The question used to be: Can Shakespeare's plays be made into successful movies? With his film production of Henry V (TIME, April 8, 1946), Sir Laurence Olivier settled that question once & for all. But Henry raised another question that it could not answer: Can the screen cope with Shakespeare at his best? Olivier undertook to answer that one, too. One evening next week, at simultaneous previews in Manhattan and Hollywood,* the first U.S. audiences will see the result.
The answer is yes. The screen is indeed adequate to Shakespeare at his greatestand Director-Actor Olivier's Hamlet is the proof. With this admirable filming of one of the most difficult of plays, the whole of Shakespeare's dramatic poetry is thrown wide open to good moviemakers.
There is also a strong suggestion, in this film Hamlet, that the movies have more than an enlarged medium to give to Shakespeare. A young (19) actress named Jean Simmons, who plays Ophelia, is a product of the movie studios exclusively. Yet she holds her own among some highly skilled Shakespeareans. More to the point, she gives the film a vernal freshness and a clear humanity which play like orchard breezes through all of Shakespeare's best writing, but which are rarely projected by veteran Shakespearean actors.
The New Picture. The man who dares to bring Hamlet, his friends and his antagonists to life has tackled one of the most fascinating and thankless tasks in show business. There can never be a definitive production of a play about which no two people in the world agree. There can never be a thoroughly satisfying production of a play about which so many people feel so personally and so passionately. Very likely there will never be a production good enough to provoke less argument than praise.
It can be said of Olivier's versionpurely for the sake of argumentthat it contains no single unquestionably great performance, but a complete roll call of fine ones; that it is worked out with intelligence, sensitivity, thoroughness and beauty; that it has everything which high ambition, deep sobriety and exquisite skill can give it.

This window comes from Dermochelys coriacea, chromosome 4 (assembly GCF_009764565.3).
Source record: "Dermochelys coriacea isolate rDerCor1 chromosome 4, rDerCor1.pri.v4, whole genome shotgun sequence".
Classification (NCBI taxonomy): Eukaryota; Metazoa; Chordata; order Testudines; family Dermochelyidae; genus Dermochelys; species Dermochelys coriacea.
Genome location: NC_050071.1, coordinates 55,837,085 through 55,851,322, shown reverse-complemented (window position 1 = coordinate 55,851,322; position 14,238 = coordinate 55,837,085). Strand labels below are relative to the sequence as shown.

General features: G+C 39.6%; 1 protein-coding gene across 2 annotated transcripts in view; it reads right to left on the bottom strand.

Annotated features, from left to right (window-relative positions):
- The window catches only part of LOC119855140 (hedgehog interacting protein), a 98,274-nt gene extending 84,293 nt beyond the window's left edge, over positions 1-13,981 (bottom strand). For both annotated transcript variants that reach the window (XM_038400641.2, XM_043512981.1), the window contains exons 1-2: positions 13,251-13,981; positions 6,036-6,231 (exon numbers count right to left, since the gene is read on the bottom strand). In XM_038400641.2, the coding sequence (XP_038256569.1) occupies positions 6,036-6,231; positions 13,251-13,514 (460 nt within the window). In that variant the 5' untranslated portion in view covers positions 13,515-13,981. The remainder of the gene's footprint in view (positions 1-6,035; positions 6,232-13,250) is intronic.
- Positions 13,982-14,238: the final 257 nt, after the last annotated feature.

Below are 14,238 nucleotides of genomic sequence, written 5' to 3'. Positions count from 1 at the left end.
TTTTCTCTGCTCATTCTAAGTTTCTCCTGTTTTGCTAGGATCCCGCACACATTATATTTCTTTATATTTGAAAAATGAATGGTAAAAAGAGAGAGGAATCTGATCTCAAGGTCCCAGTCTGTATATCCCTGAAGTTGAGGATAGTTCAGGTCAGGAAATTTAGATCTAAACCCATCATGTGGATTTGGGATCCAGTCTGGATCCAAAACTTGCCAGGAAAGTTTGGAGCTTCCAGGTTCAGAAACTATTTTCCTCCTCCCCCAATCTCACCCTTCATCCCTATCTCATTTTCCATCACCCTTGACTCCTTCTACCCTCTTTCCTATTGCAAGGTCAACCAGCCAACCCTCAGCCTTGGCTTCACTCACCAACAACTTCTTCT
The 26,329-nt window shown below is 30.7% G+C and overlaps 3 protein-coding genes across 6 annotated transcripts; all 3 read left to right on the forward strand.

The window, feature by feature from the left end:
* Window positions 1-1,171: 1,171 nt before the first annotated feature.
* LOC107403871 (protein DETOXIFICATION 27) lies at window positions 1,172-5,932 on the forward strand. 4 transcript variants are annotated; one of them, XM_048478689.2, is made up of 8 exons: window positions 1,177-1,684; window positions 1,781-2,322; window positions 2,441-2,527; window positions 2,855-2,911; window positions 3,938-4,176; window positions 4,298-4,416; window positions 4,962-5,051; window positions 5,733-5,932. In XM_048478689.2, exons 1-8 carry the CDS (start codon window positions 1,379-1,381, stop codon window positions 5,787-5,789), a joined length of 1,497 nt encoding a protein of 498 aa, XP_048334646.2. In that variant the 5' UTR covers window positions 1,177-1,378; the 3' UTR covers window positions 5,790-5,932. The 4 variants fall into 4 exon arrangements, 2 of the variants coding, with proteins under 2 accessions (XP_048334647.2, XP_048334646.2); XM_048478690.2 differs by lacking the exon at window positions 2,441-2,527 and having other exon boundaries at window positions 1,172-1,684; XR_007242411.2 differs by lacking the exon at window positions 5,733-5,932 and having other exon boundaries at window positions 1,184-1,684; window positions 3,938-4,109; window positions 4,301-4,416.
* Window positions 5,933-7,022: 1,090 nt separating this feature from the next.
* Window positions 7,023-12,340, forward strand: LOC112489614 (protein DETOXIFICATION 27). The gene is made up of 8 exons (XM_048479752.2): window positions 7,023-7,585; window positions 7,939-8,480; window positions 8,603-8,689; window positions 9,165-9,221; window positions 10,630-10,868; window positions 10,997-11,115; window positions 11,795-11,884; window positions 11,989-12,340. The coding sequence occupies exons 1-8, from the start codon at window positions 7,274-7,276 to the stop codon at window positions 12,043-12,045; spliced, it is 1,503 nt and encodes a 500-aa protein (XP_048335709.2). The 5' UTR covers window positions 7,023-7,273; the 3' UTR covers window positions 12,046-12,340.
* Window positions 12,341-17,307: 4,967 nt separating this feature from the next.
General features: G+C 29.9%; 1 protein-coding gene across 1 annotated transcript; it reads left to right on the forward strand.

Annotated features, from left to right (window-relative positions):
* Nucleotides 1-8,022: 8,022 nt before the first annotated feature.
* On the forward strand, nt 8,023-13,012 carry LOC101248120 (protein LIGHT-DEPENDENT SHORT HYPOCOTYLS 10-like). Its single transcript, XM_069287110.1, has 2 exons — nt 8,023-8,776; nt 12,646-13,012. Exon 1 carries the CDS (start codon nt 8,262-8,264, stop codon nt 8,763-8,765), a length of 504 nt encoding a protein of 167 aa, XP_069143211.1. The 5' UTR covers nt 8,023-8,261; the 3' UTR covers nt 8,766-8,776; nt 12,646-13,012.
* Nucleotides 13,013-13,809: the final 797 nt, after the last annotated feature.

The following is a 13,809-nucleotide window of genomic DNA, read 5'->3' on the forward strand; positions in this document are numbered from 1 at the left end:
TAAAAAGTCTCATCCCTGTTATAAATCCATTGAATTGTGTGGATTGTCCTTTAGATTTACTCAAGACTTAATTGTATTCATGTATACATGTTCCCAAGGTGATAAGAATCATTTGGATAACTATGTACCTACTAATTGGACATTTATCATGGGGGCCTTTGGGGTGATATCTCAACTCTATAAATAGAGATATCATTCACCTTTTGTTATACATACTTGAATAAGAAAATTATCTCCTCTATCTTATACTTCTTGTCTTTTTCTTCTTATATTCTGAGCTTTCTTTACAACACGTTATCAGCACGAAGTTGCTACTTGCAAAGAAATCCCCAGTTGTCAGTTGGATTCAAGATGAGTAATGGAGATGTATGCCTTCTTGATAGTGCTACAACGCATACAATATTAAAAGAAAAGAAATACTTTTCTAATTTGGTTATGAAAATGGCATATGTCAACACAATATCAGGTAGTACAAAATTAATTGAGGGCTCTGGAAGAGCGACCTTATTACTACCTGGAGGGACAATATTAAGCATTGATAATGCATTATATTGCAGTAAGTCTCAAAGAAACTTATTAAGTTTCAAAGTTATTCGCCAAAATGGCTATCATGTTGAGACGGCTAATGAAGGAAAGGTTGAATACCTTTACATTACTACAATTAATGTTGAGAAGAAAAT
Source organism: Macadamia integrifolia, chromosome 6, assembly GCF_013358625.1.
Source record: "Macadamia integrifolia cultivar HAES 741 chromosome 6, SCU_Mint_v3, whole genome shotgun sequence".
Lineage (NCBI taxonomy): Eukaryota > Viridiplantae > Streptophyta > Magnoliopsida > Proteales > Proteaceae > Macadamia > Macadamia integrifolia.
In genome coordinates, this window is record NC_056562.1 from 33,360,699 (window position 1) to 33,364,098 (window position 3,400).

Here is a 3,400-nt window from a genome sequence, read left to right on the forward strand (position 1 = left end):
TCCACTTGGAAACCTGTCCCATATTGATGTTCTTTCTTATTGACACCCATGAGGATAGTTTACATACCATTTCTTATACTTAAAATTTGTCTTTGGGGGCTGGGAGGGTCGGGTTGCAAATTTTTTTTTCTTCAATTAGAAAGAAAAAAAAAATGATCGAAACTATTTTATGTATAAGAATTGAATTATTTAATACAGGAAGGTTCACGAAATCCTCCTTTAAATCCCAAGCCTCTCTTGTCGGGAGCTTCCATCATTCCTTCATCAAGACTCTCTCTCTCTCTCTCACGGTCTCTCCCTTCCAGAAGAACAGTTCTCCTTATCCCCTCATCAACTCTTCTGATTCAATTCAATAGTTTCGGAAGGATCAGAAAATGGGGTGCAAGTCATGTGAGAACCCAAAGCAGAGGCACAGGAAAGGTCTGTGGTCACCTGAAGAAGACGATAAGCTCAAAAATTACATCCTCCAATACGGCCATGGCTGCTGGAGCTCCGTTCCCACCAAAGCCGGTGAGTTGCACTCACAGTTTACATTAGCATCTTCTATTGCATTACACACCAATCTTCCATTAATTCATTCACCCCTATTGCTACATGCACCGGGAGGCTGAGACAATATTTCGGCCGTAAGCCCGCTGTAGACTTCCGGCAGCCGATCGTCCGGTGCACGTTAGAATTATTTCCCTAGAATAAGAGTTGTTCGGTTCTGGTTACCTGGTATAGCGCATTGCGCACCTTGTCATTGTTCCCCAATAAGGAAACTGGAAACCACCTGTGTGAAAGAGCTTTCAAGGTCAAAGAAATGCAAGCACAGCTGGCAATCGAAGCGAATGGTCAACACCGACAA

Henry V was all simple, engaging action, and Olivier gave it a clarion confidence and sweetness. Hamlet is action in near-paralysis, a play of subtle and ambiguous thought and of even subtler emotions. Olivier's main concern has been to keep these subtleties in focus, to eliminate everything that might possibly distract from the power and meaning of the language. He has stripped the play and his production to the essentials. In the process, he has also stripped away a few of the essentials. But on the whole, this is a sternly beautiful job, densely and delicately worked.
The film is black & white, not Technicolor; color feeds the senses and cloys the mind, and this is not a poem of sensuousness, but of sensibility. There is something approaching, if not quite achieving, absolute depth of focus. There is no pageantry and no ornament; the great, lost creatures of the poem move within skull-stark El-sinore-like thoughts and the treacherous shadows of thoughts. (Roger Purse's sets, as nobly severe and useful as the inside of a gigantic cello, are the steadiest beauty in the film. Next best: the finely calculated movement and disposal of the speakers, against his sounding boards.)